The impact of CLIL: affective factors, content-related vocabulary & gender differences
Heras Aizpurua, Arantxa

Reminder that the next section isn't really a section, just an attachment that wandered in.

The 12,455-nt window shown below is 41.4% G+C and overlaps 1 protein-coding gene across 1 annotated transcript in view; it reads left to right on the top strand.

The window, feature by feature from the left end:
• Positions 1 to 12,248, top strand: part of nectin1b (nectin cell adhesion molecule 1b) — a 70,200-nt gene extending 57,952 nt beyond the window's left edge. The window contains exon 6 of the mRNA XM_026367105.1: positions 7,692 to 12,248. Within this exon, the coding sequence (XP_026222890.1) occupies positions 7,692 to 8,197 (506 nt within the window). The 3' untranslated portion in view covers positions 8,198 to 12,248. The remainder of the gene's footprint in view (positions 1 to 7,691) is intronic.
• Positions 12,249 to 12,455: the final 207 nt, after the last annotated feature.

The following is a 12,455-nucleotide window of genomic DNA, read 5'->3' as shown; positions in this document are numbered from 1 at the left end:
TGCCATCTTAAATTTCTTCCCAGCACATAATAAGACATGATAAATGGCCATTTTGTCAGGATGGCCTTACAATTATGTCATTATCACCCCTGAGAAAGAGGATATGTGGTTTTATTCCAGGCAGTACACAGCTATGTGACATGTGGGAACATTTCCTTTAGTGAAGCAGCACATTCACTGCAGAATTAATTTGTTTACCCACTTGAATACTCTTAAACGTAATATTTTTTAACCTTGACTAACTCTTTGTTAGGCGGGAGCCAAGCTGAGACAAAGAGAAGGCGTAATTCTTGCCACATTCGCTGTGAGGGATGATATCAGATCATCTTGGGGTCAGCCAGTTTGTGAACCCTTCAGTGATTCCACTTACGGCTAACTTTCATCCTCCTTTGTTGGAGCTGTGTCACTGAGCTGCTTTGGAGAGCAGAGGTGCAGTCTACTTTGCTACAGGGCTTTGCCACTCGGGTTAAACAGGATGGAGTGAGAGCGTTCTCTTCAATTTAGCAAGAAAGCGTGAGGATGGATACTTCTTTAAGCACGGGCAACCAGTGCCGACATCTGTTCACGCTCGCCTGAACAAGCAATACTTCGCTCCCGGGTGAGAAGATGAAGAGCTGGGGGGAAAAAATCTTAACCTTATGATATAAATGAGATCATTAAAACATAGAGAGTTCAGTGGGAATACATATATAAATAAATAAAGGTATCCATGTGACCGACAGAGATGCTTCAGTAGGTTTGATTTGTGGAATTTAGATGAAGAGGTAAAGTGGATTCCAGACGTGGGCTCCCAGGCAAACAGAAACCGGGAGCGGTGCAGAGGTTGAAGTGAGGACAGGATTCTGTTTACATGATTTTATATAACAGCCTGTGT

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[EN] The experiment discussed in this paper is a direct replication of Finkbeiner (2005) and an indirect replication of Jiang and Forster (2001) and Witzel and Forster (2012). The paper explores the use of episodic memory in L2 vocabulary processing. By administering an L1 episodic recognition task with L2 masked translation primes, reduced reaction times would suggest L2 vocabulary storage in episodic memory. The methodology follows Finkbeiner (2005), who argued that a blank screen introduced after the prime in Jiang Forster (2001) led to a ghosting effect, compromising the imperceptibility of the prime. The results here mostly corroborate Finkbeiner (2005) with no significant priming effects. While Finkbeiner discusses his findings in terms of the dissociability of episodic and semantic memory, and discounts Jiang and Forster’s (2001) results to participants’ strategic responding, I add a layer of analysis based on declarative and procedural constituents. From this perspective, Jiang and Forster (2001) and Witzel and Forster’s (2012) results can be seen as possible episodic memory activation, and Finkbeiner’s (2005) and my lack of priming effects might be due to the sole activation of procedural neural networks. Priming effects are found in concrete and abstract words but require verification through further experimentation.